Being a stepmom has been one of my greatest accomplishments. It has also been one of the hardest jobs I’ve ever undertaken. I say this not because I have a terrible stepkid that presses my nerves everytime she is with us, as a matter of fact, it’s exactly the opposite. I have a fabulous stepdaughter with whom I feel I share a great bond. Are there times when I know she doesn’t like what I have to say about a particular subject? Sure. Are there times where I am sure she has a slight attitude with me? Probably. However, for the most part, my life with my stepdaughter is great. She is one of the most important people in my life. She is my only daughter and I enjoy the time I share with her. At the same time, however, my “stepmom” life has had it’s ups and downs mainly due to the fact that I had to retrain my brain on my standards by accepting and learning from my mistakes, and understanding my role.
Think about this, approximately half of all Americans live in a step-family. Therefore, every single day there are stepparents out there, just like you and me, who are undauntedly taking on the task of step-parenthood and this job is one of the most difficult jobs there is. One of the main mistakes parents make when step-parenting is that they feel as if they have to be the “be all and do all” for their stepchildren. We feel we have to stop everything just to accommodate everyone, including our own children, our spouse, the exes or the family pet for that matter, all of which usually goes unappreciated. If you are guilty of this as I once was, STOP! Know this, everyone ends up resenting the martyr. Martyrs make people feel guilty and when guilt arises in any relationship, resentment builds. Having this attitude is an unrealistic expectation that you are setting for yourself and essentially for those around you.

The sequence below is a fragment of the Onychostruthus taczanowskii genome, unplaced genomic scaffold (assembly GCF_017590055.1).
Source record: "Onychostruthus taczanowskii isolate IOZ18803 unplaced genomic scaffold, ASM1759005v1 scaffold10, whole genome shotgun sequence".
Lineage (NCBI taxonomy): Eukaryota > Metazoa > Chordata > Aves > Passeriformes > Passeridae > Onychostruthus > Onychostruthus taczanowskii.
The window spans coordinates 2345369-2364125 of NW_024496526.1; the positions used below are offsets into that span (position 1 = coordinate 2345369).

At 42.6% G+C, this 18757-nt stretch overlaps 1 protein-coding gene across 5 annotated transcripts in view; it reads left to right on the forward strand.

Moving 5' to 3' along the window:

Another unrealistic expectation that some stepparents have is that their stepchild is going to, or should automatically like or love them; they will surely want to call you “mom” or “dad” and that all of you will be one big happy, loving family. This idea is totally unrealistic. Eventually you might get there, but it takes understanding, effort, hard work, consistency, and most importantly, time. Remember readers, stepchildren experience a wide variety of conflict when a divorce creeps into their lives. They don’t need extra baggage.
Another issue I have seen with stepparents is they want so badly to be a “friend or confidant” with their stepchild that they go way too far. For example, they turn the clock back and try to relate as if they were the same age, they withhold information from the child’s parents, they want to be on their level in order to gain acceptance. You are a parent and it is your job to do just that — help to parent your stepchildren along with your husband and/or wife. I tell my clients all of the time, a child has a child’s place and so does a parent.
Lastly, I would like to impress upon you readers, and I know you have heard it all before, however it is worth rementioning. Never, ever ever bad-mouth the ex in front of the children. For example, don’t stand at the front door and mimic your husband/wife’s ex. Don’t use pet names for him/her in front of the children and never fight with your husband or wife about the ex in front of the children. This only adds fuel to an already grieving child. Private feelings about the ex should only be discussed in just that — private with your spouse. What this eventually causes with the child is resentment and coarse feelings for you and for your spouse. This even holds true when your stepchild is badmouthing his or her parent and/or other stepparent. Do not fall into the trap of agreeing with them. If your stepchild brings you a valid concern, take it to his/her parent.
As I always like to state, children live what they learn. If they see us handling our situations with anger, back and forth drama, they will do just that. Do not become a stepparent that expects gratitude, things will not always be “peachy keen,” but at the same time, remember, you are the grown-up and we need to handle our standards in that fashion.
Peace & Blessings,